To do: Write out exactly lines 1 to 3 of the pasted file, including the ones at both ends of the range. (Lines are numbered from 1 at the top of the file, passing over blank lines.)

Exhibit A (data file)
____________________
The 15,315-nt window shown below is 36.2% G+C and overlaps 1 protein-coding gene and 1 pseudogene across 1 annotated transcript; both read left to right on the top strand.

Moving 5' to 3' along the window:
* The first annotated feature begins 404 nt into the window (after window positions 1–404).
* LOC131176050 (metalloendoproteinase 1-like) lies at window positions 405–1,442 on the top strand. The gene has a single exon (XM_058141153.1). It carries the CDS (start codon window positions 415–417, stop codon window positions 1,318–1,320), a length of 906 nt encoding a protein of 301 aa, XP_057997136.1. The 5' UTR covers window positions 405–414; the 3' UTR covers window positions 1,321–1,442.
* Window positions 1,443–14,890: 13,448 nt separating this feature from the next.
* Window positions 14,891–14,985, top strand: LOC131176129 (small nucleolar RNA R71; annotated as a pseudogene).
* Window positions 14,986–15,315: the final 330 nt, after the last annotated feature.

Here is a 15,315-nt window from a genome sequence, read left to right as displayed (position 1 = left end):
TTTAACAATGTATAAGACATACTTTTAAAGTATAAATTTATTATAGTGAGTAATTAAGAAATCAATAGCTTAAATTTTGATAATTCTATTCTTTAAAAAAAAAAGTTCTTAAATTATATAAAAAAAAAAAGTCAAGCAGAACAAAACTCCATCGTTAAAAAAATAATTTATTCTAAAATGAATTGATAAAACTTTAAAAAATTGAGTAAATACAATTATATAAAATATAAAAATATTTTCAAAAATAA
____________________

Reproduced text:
The 15,315-nt window shown below is 36.2% G+C and overlaps 1 protein-coding gene and 1 pseudogene across 1 annotated transcript; both read left to right on the top strand.

Moving 5' to 3' along the window:
* The first annotated feature begins 404 nt into the window (after window positions 1–404).